Methods and Materials

For carrying out experiments, fully ripened tomato of Azad T6 and Angoorlata varieties were procured from the Department of Vegetable Science of CSA, University of Agriculture and Technology, Kanpur in the month of February. Tomatoes were weighed, washed thoroughly under running tap water to remove dirt and soil, and drain out excess water, sorted, then sliced to 5-7 mm thickness slices using knife prior to pre- treatment process. The slices were kept in a stainless steel sieve placed over a pan containing boiling water and blanched for 20 seconds. Blanching loosened the skin of tomato and easily removed. Then tomato slices were placed in hot air oven at the temperature 65ºC for 24 and for sun drying tomato slices were placed in steel tray and then exposed to the sun light Each observations were recorded in triplicates. The dried tomato slices were then powdered in a blender.

Hot air oven drying

Tomato of slices was dried from each variety (Angoorlata and Azad T6) of tomato. Slices were distributed uniformly in a thin layer onto the stainless steel trays of size 15 × 20 mm and dried in an oven (220/230 V. AC INCUBATOR) at temperature 65ºC for 24 hours.

Sun drying

Tomato slices were dried from each variety of tomato distributed uniformly as a thin layer onto the stainless steel trays of size 15 × 20 mm and dried under direct sunlight at temperatures between 26.30ºC and 32.65ºC for 6 days in February and March in Kanpur (UP) India. The moisture in the environment was 36% during the days in which the material were dried. Temperature and moisture in environment was observed by Weather forecast application.

Physical parameters of fresh tomato

Physical parameters of tomato varieties were observed through visual observation, suitable methods and formulae.

Estimation of nutritional content of prepared tomato powder

Nutritional content of the prepared dried tomato powder was estimated as per AOAC [8].

Results and Discussion

Visual observation of tomato varieties revealed variation in colour, size and shape. It was observed that Angoorlata was oval shaped and yellowish red in colour, whereas Azad T6 was spherical shaped and deep red in color similar result was observed by Aggarwal [9]. Angoorlata was smaller in size than Azad T6. Size of tomato varieties were determined by calculating diameter of fruits and found 4 × 5 diameter for Angoorlata fruits which is generally considered as small and 5 × 5 for Azad T6 which considered as medium size. Locule number in Angoorlata had 2 to 3 and 3 to 4 in Azad T6 tomato and there was positive correlation with size and locule numbers of tomato similar result was reported by Thakur and Lal Kaushal [10]. The fruit weight of the varieties ranged from 48 to 65 grams. The maximum weight of angoorlata had 48 gm while maximum weight of Azad T6 had 65 gm. Analysis of correlation showed the positive correlation between the varieties. Pericarp thickness was 0.018 in Angoorlata and 0.023 in Azad T6 tomato. Flesh content found to be more in Azad T6 than Angoorlata and flesh content of fruit was correlated with pericarp thickness and weight of tomato. Seed content was relatively higher in Angoorlata than Azad T6. Edible index was found to be more in Azad T6 than Angoorlata and there was positive correlation with edible index and the weight of tomato. Further the student’s test revealed that fruit waste index of Angoorlata was significantly different from Azad T6 tomato (Figure 1 and Table 1).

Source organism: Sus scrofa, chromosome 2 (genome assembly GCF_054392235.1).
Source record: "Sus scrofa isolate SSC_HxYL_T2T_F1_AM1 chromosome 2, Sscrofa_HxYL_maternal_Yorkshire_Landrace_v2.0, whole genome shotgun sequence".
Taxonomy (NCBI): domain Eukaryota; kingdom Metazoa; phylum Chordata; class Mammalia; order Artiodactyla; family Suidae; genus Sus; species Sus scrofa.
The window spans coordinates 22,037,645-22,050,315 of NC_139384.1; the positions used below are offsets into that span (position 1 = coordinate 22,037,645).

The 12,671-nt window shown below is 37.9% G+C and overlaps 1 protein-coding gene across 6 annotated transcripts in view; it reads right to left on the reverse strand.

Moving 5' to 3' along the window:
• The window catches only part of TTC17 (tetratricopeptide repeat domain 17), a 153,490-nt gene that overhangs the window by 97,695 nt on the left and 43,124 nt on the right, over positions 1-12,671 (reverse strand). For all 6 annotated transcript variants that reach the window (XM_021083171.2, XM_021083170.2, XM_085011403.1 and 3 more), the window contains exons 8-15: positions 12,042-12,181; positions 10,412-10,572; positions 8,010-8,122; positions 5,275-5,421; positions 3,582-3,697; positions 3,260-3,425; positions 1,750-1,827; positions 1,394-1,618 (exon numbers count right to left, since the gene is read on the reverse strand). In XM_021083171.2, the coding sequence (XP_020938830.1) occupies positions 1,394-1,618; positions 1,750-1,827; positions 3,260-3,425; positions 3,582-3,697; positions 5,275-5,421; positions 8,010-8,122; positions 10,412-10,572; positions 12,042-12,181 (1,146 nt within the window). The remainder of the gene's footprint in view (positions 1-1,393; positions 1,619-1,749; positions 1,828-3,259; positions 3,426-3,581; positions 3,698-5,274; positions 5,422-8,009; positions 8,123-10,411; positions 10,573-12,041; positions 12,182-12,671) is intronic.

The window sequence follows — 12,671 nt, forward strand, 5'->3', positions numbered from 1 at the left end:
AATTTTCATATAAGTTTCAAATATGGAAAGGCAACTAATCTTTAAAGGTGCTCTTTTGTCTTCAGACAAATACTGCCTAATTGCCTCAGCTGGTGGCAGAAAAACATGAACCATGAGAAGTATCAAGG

Figure

Figure 1: Physical parameters of Angoorlata and Azad T6 Tomato.

Tomato Varieties Drying Methods Color Obtained Total Yield (gm/kg)
Angoorlata Sun drying Redish brown 40
Hot air oven drying Red 42
AzadT6 Sun drying Redish brown 43
Hot air oven drying Red 45

Table 1. Effect of drying methods on Physical characteristics of tomato powder.

We observed from the above table that tomato varieties dried in hot air oven had red coloured powder while tomato varieties which were dried in direct sun light had brown or dark brown colour. Sun dried samples were slight burnt odour and were discoloured as sunlight was not uniform throughout drying. Weight of final product of Azad T6 tomato had more than that of Angoorlata tomato from both sun and hot air oven drying methods. Colour of tomato variety which dried through hot air oven drying was much better than that of sun drying and total yield was also more from hot air oven than sun drying method. Similar results were reported by Kalloo [11]. They also reported that the weight of final product also depend on the variety of tomato (Figure 2).

Figure

Figure 2: Nutritional content of tomato powder.